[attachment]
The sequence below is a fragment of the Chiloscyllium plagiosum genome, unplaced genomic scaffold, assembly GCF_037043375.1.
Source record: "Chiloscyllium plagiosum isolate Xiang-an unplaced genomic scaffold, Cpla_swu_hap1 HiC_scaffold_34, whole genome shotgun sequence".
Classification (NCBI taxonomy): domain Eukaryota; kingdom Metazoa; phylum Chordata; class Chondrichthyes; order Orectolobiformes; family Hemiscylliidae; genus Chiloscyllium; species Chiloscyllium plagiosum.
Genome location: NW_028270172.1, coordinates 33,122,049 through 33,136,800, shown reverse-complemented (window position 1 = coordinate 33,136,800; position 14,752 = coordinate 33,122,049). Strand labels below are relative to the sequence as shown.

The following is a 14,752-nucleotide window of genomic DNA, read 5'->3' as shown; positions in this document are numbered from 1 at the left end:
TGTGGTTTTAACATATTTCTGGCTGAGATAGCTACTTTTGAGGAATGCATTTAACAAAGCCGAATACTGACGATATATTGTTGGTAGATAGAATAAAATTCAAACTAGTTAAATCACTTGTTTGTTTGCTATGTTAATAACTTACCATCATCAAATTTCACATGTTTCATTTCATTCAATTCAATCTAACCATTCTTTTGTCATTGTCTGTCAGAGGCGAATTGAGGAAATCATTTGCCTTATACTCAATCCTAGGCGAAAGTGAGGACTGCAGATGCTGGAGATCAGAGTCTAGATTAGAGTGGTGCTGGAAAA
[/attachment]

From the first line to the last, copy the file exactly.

The sequence below is a fragment of the Chiloscyllium plagiosum genome, unplaced genomic scaffold, assembly GCF_037043375.1.
Source record: "Chiloscyllium plagiosum isolate Xiang-an unplaced genomic scaffold, Cpla_swu_hap1 HiC_scaffold_34, whole genome shotgun sequence".
Classification (NCBI taxonomy): domain Eukaryota; kingdom Metazoa; phylum Chordata; class Chondrichthyes; order Orectolobiformes; family Hemiscylliidae; genus Chiloscyllium; species Chiloscyllium plagiosum.
Genome location: NW_028270172.1, coordinates 33,122,049 through 33,136,800, shown reverse-complemented (window position 1 = coordinate 33,136,800; position 14,752 = coordinate 33,122,049). Strand labels below are relative to the sequence as shown.

The following is a 14,752-nucleotide window of genomic DNA, read 5'->3' as shown; positions in this document are numbered from 1 at the left end:
TGTGGTTTTAACATATTTCTGGCTGAGATAGCTACTTTTGAGGAATGCATTTAACAAAGCCGAATACTGACGATATATTGTTGGTAGATAGAATAAAATTCAAACTAGTTAAATCACTTGTTTGTTTGCTATGTTAATAACTTACCATCATCAAATTTCACATGTTTCATTTCATTCAATTCAATCTAACCATTCTTTTGTCATTGTCTGTCAGAGGCGAATTGAGGAAATCATTTGCCTTATACTCAATCCTAGGCGAAAGTGAGGACTGCAGATGCTGGAGATCAGAGTCTAGATTAGAGTGGTGCTGGAAAA